In July 2009 in New Castle County in the State of Delaware, three separate plaintiffs filed civil suits against E. I. Du Pont De Nemours and Company, Inc. (“DuPont”) alleging that their work at a DuPont textile plant in Mercedes, Argentina from 1961 to 2002 caused them to be exposed to and inhale asbestos fibers.1 Specifically, these former DuPont employees (collectively “Plaintiffs”) allege they developed asbestos-related diseases as a result of DuPont’s negligence in creating and maintaining a dangerous work environment at DuPont’s Mercedes, Argentina facility.
Asbestos litigation in the United States, like asbestos itself throughout the middle of the last century, is ever-present; however, the majority of asbestos claims in the United States are filed by plaintiffs that actually live in the United States. Plaintiffs reside in Argentina and concede in their complaints that the textile mill in Argentina is actually owned and operated by DuPont Argentina S.A. (“DuPont Argentina”), a duly organized corporation under the laws of Argentina. Nonetheless, Plaintiffs assert that DuPont is the parent company of DuPont Argentina and that the former directed and controlled the manufacture and use of asbestos by DuPont Argentina.
For over three decades, corporations and their insurances carriers have defended claims in the asbestos arena throughout the United States. Initially, plaintiffs with asbestos-related diseases – mesothelioma, asbestosis, lung cancer and pleural plaques – targeted corporations that mined and distributed raw asbestos fibers or manufactured products in the insulation trade. Indeed, literature and studies in the 1950s and 1960s focused primarily on the hazards of working with asbestos insulation products.
In the 1970s and early 1980s, studies and government regulations warned about asbestos-containing products such as cement pipe, joint compound, brakes, gaskets and roofing products and, consequently, asbestos litigation evolved so as to include this group of manufacturers in newly filed lawsuits. Today, insurance companies and their insureds still expend millions of dollars defending asbestos claims all over the United States; however, given government regulations concerning permissible exposure limits that were enacted as early as 1972, it is expected that fewer individuals will develop asbestos-related conditions in the future.2 Notably, many experts expect that the number of asbestos claims in the United States will steadily decrease beginning in 2025.
With a foreseeable end of asbestos litigation in sight, the filing of new asbestos lawsuits in the United States that concern parties, premises and events from foreign countries is alarming. The costs inherent in defending asbestos claims in the United States can be exorbitant as attorneys and experts are retained to conduct discovery, disprove plaintiffs’ allegations, provide medical, industrial and “state of the art” defenses, and ultimately settle or try asbestos cases. These costs could double if not triple if asbestos lawsuits concerning a plaintiff’s exposure to an asbestos-containing product in a foreign country were permitted to be litigated in the United States simply because a defendant corporation has ties to the United States.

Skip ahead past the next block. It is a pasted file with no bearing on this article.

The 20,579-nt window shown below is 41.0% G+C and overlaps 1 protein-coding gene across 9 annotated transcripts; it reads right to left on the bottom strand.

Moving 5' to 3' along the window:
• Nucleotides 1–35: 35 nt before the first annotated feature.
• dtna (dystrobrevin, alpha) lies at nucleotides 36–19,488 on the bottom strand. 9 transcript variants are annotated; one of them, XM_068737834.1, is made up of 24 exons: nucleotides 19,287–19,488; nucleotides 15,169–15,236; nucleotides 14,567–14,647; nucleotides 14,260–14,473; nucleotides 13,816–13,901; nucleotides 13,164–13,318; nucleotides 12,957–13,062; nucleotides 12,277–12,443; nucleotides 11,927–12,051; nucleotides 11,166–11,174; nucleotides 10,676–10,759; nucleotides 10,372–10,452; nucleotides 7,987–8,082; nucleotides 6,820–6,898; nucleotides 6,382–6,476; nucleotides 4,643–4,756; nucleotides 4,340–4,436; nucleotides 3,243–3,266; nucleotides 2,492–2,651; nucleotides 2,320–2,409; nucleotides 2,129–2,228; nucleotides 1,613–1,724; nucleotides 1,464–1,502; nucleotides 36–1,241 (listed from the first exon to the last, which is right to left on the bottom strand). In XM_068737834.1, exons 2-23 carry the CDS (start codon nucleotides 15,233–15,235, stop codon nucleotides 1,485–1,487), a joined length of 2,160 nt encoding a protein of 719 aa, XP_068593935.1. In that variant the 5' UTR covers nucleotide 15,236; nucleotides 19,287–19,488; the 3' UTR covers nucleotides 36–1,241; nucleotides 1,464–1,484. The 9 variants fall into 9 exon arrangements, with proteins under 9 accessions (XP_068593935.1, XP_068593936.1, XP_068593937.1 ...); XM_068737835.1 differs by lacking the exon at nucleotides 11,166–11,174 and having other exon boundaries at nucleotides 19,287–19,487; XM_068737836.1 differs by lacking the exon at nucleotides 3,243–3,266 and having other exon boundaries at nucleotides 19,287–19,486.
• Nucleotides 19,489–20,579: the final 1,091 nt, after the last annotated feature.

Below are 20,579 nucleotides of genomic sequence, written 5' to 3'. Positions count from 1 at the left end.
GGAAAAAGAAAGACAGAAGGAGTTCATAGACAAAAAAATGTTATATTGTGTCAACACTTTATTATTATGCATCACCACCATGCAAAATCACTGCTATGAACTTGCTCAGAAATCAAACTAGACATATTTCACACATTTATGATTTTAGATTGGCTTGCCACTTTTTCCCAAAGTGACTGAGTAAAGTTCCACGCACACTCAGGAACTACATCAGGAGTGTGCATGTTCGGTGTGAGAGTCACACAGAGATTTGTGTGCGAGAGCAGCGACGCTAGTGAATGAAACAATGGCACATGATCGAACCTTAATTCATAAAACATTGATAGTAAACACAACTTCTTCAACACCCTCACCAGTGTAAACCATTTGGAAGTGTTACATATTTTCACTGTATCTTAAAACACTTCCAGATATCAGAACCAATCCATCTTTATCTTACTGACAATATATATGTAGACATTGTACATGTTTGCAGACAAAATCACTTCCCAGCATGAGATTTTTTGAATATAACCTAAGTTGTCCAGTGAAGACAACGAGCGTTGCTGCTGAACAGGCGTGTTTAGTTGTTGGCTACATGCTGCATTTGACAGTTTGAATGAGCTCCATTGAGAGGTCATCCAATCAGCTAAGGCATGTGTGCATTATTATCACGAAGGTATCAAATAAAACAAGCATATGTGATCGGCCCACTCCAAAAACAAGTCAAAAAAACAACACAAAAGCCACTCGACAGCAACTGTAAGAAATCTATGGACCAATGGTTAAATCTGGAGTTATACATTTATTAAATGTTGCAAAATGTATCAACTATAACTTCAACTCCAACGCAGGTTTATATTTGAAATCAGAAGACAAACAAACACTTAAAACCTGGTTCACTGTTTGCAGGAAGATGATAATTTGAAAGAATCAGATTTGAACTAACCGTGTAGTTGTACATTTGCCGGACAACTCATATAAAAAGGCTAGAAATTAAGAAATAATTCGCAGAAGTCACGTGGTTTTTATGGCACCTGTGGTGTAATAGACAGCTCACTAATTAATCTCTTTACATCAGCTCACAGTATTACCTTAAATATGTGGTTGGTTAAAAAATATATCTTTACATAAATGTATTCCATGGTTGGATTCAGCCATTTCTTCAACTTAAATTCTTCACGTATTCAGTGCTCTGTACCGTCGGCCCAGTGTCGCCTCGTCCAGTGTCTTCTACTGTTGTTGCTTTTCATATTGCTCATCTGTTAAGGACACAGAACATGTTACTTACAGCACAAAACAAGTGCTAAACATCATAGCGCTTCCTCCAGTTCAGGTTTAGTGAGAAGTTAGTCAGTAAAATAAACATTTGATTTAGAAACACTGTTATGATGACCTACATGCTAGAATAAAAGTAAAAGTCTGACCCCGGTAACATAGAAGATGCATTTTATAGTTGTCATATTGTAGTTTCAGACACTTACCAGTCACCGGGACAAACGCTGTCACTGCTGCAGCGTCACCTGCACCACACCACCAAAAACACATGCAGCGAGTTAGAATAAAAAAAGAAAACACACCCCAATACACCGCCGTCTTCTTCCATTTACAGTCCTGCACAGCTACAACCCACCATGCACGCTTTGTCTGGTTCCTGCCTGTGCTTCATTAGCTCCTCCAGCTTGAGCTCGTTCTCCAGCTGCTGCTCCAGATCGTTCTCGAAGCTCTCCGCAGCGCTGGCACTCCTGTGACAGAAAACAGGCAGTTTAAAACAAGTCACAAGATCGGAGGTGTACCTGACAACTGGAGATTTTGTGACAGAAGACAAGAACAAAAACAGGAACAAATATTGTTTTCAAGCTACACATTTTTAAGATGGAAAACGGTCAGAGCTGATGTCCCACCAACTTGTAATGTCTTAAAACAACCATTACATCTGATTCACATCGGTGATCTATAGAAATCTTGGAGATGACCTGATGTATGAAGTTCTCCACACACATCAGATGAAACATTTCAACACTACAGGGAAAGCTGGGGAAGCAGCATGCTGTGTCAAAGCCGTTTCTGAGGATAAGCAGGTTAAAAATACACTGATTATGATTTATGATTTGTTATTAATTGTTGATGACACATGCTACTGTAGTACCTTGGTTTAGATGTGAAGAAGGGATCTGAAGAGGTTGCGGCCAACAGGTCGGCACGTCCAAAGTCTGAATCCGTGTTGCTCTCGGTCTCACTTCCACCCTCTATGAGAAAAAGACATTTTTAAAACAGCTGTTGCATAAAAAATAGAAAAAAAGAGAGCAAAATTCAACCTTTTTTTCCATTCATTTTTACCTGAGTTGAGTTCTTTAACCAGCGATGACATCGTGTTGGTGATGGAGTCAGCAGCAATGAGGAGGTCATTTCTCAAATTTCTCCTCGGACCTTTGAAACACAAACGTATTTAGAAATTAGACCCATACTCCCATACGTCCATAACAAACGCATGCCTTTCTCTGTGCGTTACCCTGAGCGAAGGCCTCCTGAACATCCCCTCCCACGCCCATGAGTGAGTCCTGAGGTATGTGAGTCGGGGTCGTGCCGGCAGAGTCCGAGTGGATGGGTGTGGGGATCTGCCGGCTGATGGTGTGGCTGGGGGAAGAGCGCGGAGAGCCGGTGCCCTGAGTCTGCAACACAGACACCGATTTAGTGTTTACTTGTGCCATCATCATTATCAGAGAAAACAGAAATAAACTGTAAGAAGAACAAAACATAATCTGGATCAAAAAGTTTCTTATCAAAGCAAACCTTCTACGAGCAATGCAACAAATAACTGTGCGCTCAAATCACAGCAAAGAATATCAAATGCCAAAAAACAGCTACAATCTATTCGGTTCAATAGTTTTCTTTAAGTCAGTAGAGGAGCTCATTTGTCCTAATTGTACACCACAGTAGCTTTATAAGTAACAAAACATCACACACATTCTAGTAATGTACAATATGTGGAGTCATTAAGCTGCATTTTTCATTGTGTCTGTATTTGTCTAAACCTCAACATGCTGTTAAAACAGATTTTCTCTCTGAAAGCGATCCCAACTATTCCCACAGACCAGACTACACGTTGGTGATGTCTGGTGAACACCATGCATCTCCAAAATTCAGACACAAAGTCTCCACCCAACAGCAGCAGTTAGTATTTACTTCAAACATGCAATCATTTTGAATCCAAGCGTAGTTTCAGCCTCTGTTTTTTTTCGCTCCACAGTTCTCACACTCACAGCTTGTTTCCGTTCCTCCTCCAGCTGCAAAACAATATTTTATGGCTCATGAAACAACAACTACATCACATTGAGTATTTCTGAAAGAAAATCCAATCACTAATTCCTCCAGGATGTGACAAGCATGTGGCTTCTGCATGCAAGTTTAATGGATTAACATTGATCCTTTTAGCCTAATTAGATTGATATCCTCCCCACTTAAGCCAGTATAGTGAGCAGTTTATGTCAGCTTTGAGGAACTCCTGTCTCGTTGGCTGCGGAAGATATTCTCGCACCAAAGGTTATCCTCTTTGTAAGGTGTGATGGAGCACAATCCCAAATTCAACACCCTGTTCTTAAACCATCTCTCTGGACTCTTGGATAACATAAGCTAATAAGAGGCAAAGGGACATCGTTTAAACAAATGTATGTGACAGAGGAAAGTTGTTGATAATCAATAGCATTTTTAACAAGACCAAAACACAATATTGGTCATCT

In response to Plaintiffs’ complaint, DuPont filed a motion to dismiss on the grounds that Plaintiffs improperly sued DuPont instead of DuPont Argentina and that the doctrine of forum non conveniens requires that these cases proceed in Argentina where the facility, all of the witnesses and documents are located. In support of its argument, DuPont referenced a May 1, 2009 ruling issued by the Seventh Circuit Court of Appeals affirming the dismissal of two cases based on the doctrine of forum non conveniens brought by Argentines against United States corporations.3 In the two cases before the Seventh Circuit, the plaintiffs referenced the Treaty of Friendship, Commerce and Navigation Between Argentina and the United States – signed into law by President Franklin Pierce on July 27, 1853 – for the proposition that they were entitled to sue the defendants in the United States. Judge Posner, writing for the Court, did not disagree but rather concluded that the lower courts reached the correct opinion that these cases should be litigated in Argentina because that was where the plaintiffs resided and were injured, but expressly left the door open to foreign plaintiffs to bring lawsuits in the U.S.
The prospect of a new wave of asbestos claimants from foreign countries being permitted to bring suit in the United States has significant ramifications for defendant corporations already involved in asbestos litigation, their insurance and reinsurance carriers, and many Courts in the United States. Significantly, as Plaintiffs’ counsel warned in its June 24, 2009 press release, more suits based on foreign subsidiaries’ use of asbestos in countries in Latin America, Africa and Asia are “soon to follow.” True to his word, Plaintiff’s counsel filed 19 additional cases on behalf of an additional 19 former employees of DuPont’s foreign subsidiary, Dupont Argentina S.A. (“DASA”) also filed four cases alleging household exposure and environmental claims related to DASA’s manufacturing operations in Argentina. Should the Court in New Castle County deem Delaware a proper forum for Plaintiffs to file their asbestos lawsuits, aggressive plaintiffs’ counsel and their injured claimants will certainly turn to United States courts for adjudication of their claims for years to come.